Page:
At the same time, there are good reasons to believe that there is something new bubbling under the surface. Let me point out four themes that in my view nicely indicate how a sociological analysis of parliamentary practices – informed by Science and Technology Studies (STS), governmentality studies, and French and American pragmatism – may contribute to the rethinking of democratic politics. The first is concerned with a widely-held conviction among political scientists that sociological inquiries are primarily ‘micro-studies’ of political phenomena. ULF BOHMANN (Jena) and HENNING LAUX’s (Chemnitz) study of synchronisation as the temporal coordination of parliamentary practices clearly showed, however, that the ways in which ‘micro’ and ‘macro’ levels are being negotiated and put in relation with each other should be our main concern. Such an approach is interesting not only because it allows sociologists of parliaments to add new dimensions (e.g. temporality) to already existing research topics, but also because it creates new questions for the field (e.g. what does it mean to say democratic politics takes time?).
The second theme is well-known from STS and Foucauldian governmentality studies: I am alluding to the recognition that the technical and material infrastructure of politics matters. STEFAN LAUBE (Frankfurt am Main) presented a study of the invisible literary and archival work which a parliamentary fraction had put into their goal of understanding and adapting their political positions during the last European Parliamentary election campaign. Thus, he demonstrated how political work is being improved but also further complicated by the widespread use of digital technologies. Just as increased attention to actual political practices casts doubt on the micro/macro divide, increased attention to technical tools also encourages scholars to look into the relationship between ‘the technical’ and ‘the political’. Politicians can no longer afford to concentrate only on the latter, nor can sociologists of parliaments.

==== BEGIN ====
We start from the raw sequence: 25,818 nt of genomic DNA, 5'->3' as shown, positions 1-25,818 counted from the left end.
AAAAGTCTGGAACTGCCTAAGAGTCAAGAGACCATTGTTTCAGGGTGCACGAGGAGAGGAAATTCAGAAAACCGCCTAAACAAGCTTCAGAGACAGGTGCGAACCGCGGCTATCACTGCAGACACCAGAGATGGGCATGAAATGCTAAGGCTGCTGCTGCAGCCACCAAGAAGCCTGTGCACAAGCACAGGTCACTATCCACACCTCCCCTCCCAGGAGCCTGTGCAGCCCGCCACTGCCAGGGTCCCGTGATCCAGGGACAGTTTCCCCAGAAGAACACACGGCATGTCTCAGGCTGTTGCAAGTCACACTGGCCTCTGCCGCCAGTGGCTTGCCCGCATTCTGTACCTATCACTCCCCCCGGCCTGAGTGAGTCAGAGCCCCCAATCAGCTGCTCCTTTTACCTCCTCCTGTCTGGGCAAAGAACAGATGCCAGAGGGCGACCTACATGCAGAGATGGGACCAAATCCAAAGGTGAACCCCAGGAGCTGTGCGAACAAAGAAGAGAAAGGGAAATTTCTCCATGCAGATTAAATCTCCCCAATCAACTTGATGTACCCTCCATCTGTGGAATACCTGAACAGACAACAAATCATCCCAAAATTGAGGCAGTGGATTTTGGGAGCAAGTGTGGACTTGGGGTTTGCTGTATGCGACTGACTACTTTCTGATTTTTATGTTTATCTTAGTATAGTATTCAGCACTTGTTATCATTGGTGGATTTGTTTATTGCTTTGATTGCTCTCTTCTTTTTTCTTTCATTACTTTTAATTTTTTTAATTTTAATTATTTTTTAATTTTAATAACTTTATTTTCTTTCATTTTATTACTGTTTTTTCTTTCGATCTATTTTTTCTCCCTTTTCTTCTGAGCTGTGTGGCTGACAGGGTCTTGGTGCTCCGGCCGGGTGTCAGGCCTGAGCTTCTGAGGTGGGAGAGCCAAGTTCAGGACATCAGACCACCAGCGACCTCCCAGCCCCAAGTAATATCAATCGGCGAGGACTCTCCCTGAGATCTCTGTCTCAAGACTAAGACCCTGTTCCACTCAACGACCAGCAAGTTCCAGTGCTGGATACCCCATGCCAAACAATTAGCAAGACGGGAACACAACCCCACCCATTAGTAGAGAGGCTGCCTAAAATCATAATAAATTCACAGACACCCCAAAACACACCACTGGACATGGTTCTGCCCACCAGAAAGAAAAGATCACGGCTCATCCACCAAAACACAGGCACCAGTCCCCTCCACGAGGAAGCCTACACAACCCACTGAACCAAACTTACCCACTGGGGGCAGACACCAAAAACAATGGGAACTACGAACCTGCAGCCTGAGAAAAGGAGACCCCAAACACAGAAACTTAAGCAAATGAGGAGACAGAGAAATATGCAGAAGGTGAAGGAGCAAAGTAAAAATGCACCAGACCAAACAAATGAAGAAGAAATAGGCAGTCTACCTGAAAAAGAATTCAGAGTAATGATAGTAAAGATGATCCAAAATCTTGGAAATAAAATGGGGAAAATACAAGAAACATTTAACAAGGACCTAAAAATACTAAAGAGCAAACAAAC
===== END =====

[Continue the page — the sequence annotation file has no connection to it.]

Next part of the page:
This already hints at the third theme: There is a shift in focus from representation to performativity. Both popular and academic literature usually refers to politicians as representatives, meaning those who represent the will of the people. The stronger the correspondence, the better the politician, we might expect. STEFFEN AMLING and ALEX GEIMER’s (Hamburg) as well as MARION REISER’s (Lüneburg) presentations suggest otherwise. In their readings, being a good politician is associated more strongly with authentic performances rather than with faithful representations of voters’ interests. Unpacking the concept of authenticity with regard to parliamentary politics seems to be an exciting way of re-engaging with the paradox of democracy mentioned in the beginning of this text.